Michael Specter writes about science, technology and public health for The New Yorker. He has also written for the New York Times and The Washington Post.
Physician, writer and public-health commentator Atul Gawande is the author of Complications and The Checklist Manifesto.
A prolific cancer and AIDS researcher, Jerome Groopman is the author of four books and has been a New Yorker staff writer since 1998.
ESPN.com columnist and New Republic contributing editor Easterbrook is an outspoken commentator on topics ranging from football to space travel.
The Lyme-disease infection rate is growing. So is the battle over how to treat it.
Jennifer Connelly, the alluring screen icon of doom and gloom, leads a life that is anything but.
After the birth of her second child, the Uma Thurman transformed herself into an action heroine. The cerebral star talks about grueling eight-hour workouts, family matters, and the year of killing Bill that has changed her life completely.
Lawrence Steele has a remarkable talent. Is that enough?
Peter Singer’s belief that animals should be treated like people gave birth to the animal-rights movement. Does he also think that people should be treated like animals?
Why a satellite system may mean that we will never get lost again.
A visit to the madcap world of Manolo Blahnik.
Cancer researchers used to call him a fraud. What’s changed?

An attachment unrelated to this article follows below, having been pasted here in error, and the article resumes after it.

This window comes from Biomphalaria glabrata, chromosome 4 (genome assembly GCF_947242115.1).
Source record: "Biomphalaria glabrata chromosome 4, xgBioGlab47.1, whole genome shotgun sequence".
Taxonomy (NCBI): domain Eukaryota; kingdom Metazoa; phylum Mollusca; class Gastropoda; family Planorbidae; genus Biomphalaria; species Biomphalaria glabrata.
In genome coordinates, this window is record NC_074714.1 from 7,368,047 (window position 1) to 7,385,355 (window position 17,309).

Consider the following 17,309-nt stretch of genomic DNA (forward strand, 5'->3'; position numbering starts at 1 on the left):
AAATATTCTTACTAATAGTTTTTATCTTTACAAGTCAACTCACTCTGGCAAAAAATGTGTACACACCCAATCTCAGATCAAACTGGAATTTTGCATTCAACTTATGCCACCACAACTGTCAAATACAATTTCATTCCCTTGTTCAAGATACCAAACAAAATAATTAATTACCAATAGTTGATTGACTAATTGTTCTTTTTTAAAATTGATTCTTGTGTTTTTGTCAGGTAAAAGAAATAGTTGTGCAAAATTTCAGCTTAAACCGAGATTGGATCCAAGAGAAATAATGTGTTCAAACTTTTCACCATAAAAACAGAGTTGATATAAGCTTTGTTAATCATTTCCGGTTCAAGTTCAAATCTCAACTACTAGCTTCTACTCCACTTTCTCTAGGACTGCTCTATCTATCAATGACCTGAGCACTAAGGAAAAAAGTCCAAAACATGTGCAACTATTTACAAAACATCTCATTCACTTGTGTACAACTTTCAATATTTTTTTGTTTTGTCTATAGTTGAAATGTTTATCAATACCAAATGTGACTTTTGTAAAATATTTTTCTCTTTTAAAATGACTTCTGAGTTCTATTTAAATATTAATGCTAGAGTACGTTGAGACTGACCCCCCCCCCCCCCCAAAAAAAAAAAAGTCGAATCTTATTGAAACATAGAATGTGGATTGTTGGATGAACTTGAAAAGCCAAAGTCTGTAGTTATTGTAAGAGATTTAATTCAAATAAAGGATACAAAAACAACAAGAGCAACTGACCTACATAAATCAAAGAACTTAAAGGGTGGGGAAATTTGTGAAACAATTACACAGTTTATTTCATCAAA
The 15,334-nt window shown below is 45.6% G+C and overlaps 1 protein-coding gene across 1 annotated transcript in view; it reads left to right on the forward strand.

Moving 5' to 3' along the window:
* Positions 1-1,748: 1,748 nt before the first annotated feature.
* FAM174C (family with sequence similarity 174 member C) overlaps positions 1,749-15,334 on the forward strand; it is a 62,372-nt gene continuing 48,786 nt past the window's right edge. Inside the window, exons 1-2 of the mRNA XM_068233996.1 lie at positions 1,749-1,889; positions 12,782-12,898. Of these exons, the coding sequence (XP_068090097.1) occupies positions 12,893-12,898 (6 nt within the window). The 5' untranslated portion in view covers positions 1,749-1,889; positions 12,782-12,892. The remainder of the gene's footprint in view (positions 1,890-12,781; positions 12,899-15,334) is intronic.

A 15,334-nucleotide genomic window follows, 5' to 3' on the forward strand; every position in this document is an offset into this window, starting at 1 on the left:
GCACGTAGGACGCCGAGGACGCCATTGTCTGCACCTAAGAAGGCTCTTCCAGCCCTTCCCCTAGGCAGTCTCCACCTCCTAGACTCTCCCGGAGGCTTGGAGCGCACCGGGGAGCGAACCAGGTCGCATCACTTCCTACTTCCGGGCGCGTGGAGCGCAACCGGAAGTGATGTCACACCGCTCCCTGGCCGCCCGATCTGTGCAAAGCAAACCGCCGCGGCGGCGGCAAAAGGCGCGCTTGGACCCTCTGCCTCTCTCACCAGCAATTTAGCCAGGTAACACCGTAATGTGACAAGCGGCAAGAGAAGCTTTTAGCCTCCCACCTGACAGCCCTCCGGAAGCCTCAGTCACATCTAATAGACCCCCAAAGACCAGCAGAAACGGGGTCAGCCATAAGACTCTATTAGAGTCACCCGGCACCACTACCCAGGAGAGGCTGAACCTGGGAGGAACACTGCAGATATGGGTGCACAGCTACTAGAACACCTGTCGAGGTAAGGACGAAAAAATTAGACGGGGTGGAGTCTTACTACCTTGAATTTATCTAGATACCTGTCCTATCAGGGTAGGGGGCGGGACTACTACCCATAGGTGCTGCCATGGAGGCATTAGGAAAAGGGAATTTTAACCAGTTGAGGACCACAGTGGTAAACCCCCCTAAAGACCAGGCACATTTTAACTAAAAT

Did Monsanto just want more profits, or did it want to save the world?
Larry Kramer, the man who warned America about AIDS, can’t stop fighting hard—and loudly.
A dealer sets out to give his business a better name.
What happens to the messages you never got?
Cate Blanchett has created five films in two years and two children in five years. No wonder she’s looking homeward.
In the court of Valentino.
Popping the bubbles around Kate Hudson’s frothy rise and rise.
The wife of a software billionaire plans to wipe out hunger and disease in our time, and she may just do it. The author meets the passionate, private Mrs. Gates.
Doesn’t Venice want to be saved?
The dangerous attacks on the consensus about H.I.V. and AIDS.
Could studying the placebo effect change the way we think about medicine?
Can genetic modification eliminate a deadly tropical disease?
Can Nathan Wolfe thwart the next AIDS before it spreads?
Dietary supplements are unregulated, some are unsafe—and Americans can’t get enough of them.
Portugal decriminalized drugs a decade ago. What have we learned?
Did a scientist put millions of lives at risk—and was he right to do it?